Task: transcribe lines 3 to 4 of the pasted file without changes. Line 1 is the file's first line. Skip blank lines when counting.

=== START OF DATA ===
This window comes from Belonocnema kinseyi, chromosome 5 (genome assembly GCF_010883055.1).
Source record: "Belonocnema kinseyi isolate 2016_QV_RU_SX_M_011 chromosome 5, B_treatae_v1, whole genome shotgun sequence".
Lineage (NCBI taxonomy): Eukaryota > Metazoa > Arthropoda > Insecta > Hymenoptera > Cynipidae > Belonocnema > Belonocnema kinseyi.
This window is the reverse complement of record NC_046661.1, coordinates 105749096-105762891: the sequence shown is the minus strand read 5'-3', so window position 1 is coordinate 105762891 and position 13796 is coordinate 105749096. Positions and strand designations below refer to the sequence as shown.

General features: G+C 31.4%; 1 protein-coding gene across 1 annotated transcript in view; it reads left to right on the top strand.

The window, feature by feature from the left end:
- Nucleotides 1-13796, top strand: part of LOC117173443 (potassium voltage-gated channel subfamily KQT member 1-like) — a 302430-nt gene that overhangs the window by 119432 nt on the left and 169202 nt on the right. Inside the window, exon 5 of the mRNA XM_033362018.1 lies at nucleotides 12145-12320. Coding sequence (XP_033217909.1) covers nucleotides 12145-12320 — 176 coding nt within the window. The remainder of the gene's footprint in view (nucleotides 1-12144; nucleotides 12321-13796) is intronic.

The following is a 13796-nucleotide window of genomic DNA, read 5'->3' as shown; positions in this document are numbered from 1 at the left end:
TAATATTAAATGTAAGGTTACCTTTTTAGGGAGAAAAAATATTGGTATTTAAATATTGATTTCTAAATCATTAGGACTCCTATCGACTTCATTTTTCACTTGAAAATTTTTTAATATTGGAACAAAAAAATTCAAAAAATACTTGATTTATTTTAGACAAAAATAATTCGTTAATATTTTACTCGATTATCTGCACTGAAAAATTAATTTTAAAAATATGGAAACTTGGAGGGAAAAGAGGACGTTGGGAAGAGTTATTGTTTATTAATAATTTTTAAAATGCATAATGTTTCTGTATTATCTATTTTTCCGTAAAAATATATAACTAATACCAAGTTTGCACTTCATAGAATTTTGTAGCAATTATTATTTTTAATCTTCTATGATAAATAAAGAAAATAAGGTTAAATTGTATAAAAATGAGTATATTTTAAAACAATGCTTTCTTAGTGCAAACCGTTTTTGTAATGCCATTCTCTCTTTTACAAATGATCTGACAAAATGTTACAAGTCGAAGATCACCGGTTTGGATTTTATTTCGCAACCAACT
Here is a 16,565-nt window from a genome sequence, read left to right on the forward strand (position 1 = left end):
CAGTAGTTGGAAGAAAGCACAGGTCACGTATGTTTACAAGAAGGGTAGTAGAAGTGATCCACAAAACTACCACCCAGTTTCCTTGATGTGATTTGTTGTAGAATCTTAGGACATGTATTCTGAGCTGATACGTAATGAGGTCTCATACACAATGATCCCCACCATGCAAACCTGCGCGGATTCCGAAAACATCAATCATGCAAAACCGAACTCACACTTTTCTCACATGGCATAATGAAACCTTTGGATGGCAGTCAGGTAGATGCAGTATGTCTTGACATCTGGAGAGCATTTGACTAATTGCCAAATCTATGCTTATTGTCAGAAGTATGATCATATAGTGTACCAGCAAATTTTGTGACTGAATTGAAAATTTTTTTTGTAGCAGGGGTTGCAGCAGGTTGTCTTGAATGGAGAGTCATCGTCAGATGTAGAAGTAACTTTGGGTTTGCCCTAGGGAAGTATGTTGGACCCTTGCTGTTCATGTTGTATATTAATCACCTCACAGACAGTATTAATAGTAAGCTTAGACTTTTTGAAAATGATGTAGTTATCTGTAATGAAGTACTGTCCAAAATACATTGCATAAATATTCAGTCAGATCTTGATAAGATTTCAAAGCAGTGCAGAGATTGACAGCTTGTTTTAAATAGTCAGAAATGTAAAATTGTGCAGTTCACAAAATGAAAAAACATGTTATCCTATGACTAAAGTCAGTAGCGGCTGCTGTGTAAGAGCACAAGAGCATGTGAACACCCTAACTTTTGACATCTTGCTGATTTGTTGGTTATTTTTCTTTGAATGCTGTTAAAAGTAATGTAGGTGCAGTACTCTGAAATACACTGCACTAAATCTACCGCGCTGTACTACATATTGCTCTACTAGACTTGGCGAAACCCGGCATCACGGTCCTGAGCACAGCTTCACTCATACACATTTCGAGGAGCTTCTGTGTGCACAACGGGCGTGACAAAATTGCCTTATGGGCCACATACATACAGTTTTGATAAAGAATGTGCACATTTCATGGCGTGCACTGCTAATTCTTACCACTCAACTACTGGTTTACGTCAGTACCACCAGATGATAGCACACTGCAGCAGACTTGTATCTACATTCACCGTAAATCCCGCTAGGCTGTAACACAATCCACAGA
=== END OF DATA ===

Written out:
Lineage (NCBI taxonomy): Eukaryota > Metazoa > Arthropoda > Insecta > Hymenoptera > Cynipidae > Belonocnema > Belonocnema kinseyi.
This window is the reverse complement of record NC_046661.1, coordinates 105749096-105762891: the sequence shown is the minus strand read 5'-3', so window position 1 is coordinate 105762891 and position 13796 is coordinate 105749096. Positions and strand designations below refer to the sequence as shown.